I’m not entirely sure why I find myself so incensed over this particular piece of trash journalism (and I use the word in the loosest possible sense). Perhaps because it aptly demonstrates the utter contempt for their readership endemic in the newspaper industry. Perhaps because if people are going to make the effort to spend time looking through a telescope I’d like them to get as much pleasure from it as I do. Or perhaps it’s just because on the basis of this rubbish, people might go out and spend their hard-earned on something totally unsuitable.
Yesterday the Independent newspaper published an article on the 10 Best Telescopes, clearly targeted towards astronomical use. If you read no further, take this one point away with you: ignore the article. It’s utter bottom-wash. If you are interested in buying a telescope for astronomy the best advice I can give is to decide on a budget and then either visit an observing session held by a local astronomy society, have a look at what they’re using and talk to other astronomers about what is available in your price range. If you can’t find a local society, join an on-line forum such as Stargazers Lounge where you’ll find more knowledgeable and friendly advice than you can shake a hairy stick at.
The Indie feature was cobbled together by Samuel Muston who claims on his twitter page that he “does something at the Independent”. Whatever that something is, it’s clearly not carefully-researched journalism. I don’t know how he managed to get the gig for writing this particular piece, but perhaps the only other person in the office at the time was the cleaner. The cleaner could not have turned in anything worse. Could it be that as a foodie, Mr. Muston spends much of his time staring at the world through glassware and was therefore considered experienced in judging the quality of a lens? When I used to visit Ludgate House, “home of the Daily Express”, many years ago it was clear that the hacks were more interested in an altogether different type of optic. Not that he should bear all the blame. Clearly the editor who allowed such drivel to be published was more interested in filling column inches than actually producing a useful article.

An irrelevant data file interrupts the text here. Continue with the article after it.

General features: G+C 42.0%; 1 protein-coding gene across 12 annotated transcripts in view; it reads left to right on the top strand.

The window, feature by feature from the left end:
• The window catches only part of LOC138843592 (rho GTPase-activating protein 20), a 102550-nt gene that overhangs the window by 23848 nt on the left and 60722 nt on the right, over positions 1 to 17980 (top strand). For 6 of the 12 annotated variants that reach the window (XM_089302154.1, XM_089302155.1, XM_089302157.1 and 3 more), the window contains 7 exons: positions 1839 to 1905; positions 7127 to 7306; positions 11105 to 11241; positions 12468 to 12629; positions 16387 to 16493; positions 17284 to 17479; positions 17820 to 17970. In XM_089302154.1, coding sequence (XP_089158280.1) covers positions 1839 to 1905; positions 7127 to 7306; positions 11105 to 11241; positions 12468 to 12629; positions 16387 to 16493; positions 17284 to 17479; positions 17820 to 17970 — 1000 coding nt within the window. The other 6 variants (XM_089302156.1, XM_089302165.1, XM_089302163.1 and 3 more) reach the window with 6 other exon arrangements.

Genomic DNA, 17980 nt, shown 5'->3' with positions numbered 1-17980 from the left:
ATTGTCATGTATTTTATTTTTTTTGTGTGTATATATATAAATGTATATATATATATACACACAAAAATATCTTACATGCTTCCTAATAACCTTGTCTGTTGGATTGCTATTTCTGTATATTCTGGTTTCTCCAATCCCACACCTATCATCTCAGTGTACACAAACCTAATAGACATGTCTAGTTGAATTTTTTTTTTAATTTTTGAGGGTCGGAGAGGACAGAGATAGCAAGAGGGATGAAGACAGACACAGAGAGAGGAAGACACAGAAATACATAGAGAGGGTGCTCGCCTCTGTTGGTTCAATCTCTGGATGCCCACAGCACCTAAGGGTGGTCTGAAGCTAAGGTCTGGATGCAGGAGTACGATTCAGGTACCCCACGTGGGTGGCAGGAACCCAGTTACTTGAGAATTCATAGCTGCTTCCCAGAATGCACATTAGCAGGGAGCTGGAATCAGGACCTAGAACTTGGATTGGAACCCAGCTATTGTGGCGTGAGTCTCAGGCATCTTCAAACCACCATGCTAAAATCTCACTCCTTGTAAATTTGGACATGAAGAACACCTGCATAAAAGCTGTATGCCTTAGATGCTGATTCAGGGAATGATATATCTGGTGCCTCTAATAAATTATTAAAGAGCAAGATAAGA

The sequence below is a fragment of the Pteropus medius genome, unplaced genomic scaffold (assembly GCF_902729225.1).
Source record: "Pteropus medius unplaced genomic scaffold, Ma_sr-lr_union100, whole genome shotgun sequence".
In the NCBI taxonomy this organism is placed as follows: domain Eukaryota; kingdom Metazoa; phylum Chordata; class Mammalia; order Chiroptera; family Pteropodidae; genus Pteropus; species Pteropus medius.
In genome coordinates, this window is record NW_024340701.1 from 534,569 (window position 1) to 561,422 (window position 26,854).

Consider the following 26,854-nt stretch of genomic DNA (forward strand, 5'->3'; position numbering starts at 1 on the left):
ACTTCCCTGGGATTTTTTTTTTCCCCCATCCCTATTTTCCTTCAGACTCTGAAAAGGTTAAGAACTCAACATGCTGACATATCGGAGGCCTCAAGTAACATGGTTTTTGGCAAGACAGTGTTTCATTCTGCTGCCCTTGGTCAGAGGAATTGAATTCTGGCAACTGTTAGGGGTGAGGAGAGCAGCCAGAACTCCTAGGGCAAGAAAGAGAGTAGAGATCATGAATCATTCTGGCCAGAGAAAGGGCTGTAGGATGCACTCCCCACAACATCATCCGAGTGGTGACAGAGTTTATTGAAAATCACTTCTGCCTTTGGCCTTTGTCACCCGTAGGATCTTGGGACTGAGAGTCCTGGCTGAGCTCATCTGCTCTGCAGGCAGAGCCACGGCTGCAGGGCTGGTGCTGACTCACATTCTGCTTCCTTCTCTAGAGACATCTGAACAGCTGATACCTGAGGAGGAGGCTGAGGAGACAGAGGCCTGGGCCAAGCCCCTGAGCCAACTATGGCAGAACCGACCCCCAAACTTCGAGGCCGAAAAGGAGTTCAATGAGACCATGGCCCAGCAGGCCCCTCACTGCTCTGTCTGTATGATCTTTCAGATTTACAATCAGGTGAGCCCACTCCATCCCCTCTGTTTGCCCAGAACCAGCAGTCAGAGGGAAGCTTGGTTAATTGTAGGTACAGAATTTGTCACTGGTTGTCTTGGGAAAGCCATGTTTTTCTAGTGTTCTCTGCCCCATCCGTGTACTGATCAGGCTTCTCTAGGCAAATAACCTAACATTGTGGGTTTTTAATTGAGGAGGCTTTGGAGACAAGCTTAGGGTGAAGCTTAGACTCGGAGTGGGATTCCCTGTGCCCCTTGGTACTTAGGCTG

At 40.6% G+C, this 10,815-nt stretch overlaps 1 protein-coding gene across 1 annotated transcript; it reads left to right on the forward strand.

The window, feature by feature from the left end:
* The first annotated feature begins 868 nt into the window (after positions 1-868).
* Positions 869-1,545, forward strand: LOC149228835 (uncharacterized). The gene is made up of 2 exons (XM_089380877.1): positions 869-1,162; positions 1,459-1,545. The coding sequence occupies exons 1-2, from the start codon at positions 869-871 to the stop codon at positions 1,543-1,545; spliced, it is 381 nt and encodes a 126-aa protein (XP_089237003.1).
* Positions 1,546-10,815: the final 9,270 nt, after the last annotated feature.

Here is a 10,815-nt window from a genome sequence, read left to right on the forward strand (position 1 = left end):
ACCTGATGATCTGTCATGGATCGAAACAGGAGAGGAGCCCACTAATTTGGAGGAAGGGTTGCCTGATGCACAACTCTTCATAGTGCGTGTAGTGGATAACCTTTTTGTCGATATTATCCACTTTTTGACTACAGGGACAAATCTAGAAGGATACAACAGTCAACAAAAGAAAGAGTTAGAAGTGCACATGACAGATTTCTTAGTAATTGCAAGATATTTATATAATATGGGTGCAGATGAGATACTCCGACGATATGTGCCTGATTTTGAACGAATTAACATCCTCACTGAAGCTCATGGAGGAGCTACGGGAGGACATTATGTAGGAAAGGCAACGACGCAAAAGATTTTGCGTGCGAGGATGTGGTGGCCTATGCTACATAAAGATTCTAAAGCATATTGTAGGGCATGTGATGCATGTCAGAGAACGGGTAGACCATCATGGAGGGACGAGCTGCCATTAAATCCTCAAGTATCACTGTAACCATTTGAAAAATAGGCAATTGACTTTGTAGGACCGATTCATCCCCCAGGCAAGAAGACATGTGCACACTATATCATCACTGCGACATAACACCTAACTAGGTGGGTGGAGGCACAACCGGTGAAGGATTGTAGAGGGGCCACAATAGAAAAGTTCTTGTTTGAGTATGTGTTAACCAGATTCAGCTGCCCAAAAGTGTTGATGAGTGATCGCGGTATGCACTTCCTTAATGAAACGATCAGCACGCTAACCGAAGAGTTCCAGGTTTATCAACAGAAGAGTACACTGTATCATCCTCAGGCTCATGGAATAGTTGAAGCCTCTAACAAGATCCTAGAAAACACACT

Before getting to the list of “best telescopes” itself, there are a couple of general points that should be made. To be a genuinely useful instrument for astronomical use a telescope must have good quality optics and they just don’t get produced on a budget for the limited size of the astronomy market. There are other components that need to work well too, otherwise you’ll end up wanting to throw the thing across the garden the first time you use it, but to some extent they can be improved with a little work. If you have a poor quality optical train then you might as well drop the telescope in the bin. Not everyone will share my opinion I’m sure, but I’d say that there are almost no telescopes costing less than £100 at the moment that are up to the job and a fair few more expensive ones that aren’t either. If you can’t afford £100 then a pair of binoculars somewhere around the 10×50 size is likely to give far more enjoyment. A cheap telescope may be ok for so-so views of the moon, but that’s about as far as you’ll get with it. The second point is that magnification claims made by manufacturers are irrelevant. What really influences the quality of the view achieved with a telescope is how much light it can capture and that is dependent on the aperture — the diameter or “width” of the telescope. The ability to have high magnification is useful (which is usually changed by swapping eyepieces), particularly for viewing objects in the solar system, but it’s not the be-all and end-all. There’s a general rule that a telescope will only be good for magnification up to twice its diameter in millimetres, but even then it’s rare for UK skies to be clear and still enough for greater than 250 times magnification.
And so to the “10 best telescopes”:
- Skyliner 250PX